Friday, January 25, 2019

Patscherkofel Ski Tour

One advantage of living in Innsbruck is the close proximity of the mountains for ski tours.  I haven't slapped on the skins since arriving here due to the late arrival of our bags, so I thought I'd get a workout in yesterday at one of the local ski resorts.  In general, the resorts here are friendly to tourers, with most simply asking you stay to the side of the trail or follow a designated route, and that you ski during operating hours to avoid issues with grooming equipment, especially winch cats.  It's not powder skiing, but for a quickly after or during the work day, it's a good option. 

Yesterday afternoon I went to the Patscherkofel ski area for a couple of reasons.  One is that we can see it from our apartment.

The other is that it lies at the end of the bus line that is about a 5 minute walk from our apartment, so it is quick and easy to get to if one is aiming to minimize travel time.  Further, that bus line is free if you are carrying skis.

Patscherkofel is a "small" Austrian ski area.  Which means it has only one major lift, but it is a 65 million euro gondola that covers 960 vertical meters (about 3150 vertical feet).  Thursday nights they keep the top station restaurant at timberline open until 10 PM for ski tourers, although I elected to ski in the afternoon and descend prior to dusk given my lack of knowledge of area.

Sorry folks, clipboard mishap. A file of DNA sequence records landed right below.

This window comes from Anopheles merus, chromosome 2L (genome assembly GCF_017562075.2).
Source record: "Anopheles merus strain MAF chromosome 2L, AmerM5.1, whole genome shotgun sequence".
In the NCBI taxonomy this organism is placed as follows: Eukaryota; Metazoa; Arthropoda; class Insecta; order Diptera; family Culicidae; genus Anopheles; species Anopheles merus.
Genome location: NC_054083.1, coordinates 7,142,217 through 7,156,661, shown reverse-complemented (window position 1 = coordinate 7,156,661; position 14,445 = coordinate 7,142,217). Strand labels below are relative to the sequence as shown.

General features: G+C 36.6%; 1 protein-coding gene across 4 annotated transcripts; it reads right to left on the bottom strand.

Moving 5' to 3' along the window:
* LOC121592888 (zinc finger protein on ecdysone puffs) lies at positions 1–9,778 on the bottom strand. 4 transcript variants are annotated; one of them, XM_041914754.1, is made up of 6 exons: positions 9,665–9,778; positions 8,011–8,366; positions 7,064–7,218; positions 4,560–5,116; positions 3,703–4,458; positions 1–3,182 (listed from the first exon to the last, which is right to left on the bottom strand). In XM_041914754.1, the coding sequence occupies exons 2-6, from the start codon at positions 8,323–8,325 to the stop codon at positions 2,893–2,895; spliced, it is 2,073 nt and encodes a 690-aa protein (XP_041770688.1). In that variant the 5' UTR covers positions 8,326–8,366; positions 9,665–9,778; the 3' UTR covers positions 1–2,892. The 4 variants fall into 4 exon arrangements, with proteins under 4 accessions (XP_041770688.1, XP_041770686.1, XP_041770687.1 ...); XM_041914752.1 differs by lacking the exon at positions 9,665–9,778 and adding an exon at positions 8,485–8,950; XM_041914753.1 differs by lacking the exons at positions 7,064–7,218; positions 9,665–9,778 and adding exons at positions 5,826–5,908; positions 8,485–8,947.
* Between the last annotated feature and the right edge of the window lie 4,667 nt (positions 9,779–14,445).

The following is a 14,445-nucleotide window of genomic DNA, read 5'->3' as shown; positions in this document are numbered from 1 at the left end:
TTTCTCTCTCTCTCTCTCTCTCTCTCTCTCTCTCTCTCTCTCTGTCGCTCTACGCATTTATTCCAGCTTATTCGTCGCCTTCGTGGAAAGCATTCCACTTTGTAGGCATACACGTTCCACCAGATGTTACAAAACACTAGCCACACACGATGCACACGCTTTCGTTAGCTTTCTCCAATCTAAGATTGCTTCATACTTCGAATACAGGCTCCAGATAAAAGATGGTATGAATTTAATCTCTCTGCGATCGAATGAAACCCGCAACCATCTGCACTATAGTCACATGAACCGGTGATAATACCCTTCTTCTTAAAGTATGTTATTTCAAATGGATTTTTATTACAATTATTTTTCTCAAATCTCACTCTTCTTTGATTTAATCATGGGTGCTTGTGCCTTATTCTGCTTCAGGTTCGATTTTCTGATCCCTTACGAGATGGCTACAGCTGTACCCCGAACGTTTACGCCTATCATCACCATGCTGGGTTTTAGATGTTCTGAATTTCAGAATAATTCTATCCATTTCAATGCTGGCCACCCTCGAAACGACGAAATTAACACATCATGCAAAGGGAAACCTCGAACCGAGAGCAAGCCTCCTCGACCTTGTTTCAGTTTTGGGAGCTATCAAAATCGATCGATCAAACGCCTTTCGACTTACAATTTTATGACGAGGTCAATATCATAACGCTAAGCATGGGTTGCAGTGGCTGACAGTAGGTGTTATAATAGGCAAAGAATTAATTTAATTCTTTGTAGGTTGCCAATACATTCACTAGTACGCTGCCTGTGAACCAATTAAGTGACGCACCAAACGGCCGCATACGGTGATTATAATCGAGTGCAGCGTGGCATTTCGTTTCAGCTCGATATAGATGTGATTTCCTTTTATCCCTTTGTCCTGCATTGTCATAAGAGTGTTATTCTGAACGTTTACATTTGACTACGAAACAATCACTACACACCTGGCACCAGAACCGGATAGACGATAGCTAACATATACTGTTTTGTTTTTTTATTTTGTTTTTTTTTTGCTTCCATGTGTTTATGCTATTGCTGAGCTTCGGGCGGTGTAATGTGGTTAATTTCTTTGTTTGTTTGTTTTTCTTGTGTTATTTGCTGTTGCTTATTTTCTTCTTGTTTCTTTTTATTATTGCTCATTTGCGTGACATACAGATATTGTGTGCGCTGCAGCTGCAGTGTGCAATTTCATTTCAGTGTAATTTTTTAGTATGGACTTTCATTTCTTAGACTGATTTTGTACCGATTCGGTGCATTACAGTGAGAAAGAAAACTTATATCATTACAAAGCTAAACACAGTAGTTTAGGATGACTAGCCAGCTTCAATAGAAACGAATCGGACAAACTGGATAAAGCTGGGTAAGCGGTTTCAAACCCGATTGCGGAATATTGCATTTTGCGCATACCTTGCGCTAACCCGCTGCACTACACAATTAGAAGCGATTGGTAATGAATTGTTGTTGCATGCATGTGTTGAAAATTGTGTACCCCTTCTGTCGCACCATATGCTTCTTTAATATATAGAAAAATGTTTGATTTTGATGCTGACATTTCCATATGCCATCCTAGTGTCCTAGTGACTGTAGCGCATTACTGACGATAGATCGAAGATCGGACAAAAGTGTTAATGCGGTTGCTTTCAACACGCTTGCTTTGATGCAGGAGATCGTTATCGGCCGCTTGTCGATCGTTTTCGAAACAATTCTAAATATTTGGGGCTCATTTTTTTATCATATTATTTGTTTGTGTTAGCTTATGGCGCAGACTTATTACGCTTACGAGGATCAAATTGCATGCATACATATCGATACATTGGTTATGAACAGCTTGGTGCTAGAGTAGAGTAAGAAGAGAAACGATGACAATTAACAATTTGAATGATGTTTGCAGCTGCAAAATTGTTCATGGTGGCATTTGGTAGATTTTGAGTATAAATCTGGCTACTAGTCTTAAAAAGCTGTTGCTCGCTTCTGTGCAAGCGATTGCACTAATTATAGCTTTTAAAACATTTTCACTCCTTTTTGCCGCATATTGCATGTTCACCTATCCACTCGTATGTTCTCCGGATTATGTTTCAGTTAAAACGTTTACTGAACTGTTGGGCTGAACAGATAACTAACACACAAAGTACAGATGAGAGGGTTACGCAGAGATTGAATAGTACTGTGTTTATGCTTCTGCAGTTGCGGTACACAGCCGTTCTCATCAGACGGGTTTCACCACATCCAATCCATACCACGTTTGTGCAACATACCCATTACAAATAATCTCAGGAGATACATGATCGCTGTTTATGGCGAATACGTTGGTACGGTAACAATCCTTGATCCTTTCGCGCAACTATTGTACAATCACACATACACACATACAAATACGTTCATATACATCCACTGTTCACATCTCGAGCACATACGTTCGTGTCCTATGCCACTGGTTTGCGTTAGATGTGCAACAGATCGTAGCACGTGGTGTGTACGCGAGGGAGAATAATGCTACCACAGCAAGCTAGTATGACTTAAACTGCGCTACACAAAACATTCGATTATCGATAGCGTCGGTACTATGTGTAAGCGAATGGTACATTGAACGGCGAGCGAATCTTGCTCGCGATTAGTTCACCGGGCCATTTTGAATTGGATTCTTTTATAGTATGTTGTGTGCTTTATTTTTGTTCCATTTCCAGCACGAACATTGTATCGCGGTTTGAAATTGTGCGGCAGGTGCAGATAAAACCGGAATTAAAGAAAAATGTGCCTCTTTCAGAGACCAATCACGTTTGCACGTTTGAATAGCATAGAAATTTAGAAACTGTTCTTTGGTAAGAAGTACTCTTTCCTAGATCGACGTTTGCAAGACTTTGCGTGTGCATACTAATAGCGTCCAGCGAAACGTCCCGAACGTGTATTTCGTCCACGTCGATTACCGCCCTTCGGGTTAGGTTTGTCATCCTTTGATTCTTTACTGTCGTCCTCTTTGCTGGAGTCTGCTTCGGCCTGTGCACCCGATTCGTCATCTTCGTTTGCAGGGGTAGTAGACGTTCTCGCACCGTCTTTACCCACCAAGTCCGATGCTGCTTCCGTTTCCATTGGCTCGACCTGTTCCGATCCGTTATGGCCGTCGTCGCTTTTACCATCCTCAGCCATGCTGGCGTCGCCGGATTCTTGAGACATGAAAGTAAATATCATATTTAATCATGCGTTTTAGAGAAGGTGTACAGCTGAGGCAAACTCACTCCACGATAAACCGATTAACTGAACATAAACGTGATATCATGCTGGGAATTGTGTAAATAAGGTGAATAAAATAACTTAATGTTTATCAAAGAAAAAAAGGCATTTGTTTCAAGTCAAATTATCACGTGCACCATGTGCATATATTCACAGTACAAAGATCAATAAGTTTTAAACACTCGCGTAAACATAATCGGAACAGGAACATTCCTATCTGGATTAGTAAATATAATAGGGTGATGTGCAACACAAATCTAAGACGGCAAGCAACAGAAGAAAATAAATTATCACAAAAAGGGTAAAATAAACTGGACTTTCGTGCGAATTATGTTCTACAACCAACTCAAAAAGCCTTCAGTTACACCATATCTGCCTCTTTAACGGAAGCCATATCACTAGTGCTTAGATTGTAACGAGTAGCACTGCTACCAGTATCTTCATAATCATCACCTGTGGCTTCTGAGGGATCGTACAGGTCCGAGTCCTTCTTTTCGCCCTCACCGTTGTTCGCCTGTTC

The big advantage of Patscherkofel is proximity.  From a meteorological perspective, Patscherkofel is in a tough spot.  The photo below, taken from the Nordkette on the other side of the Inn Valley, shows it is largely surrounded by higher terrain, which means it gets the leftovers.  In addition, it is adjacent to the Wipptal (Wipp Valley), which connects to the relatively low Brenner Pass, and is thus exposed to strong, southerly, Foehn winds. 

Yesterday though, it was calm, although it was hazy with some clouds around.  Nevertheless, as usual, the views were spectacular.

Innsbruck and the Nordkette

Inn Valley

The Inn Valley and mountains across the lower Wipptal
The route follows at least in part the Olympic downhill route on which Franz Klammer famously won the 1976 gold medal.  As far as Olympic downhills go, this one is not especially steep, although there are a couple of short sections where you go to maximum stilt, keep the skis flat, and hope you don't slip.  

I've seen a lot of people with touring skis here, but so far, mine are the fattest I've seen!  

The Hahnenkamm is today at 11:30 local time.  We were going to alpine ski at Patscherkofel tomorrow and catch the race at the resort where they were going to be broadcasting it, but they moved the race up a day due to weather (and clouds are still an issue).  Tomorrow, the Steenburgh effect reverses as we should get some snow, although it's unclear how far into the Alps the snow will push.  

1 comment:

  1. So many mountains! Innsbruck looks like heaven.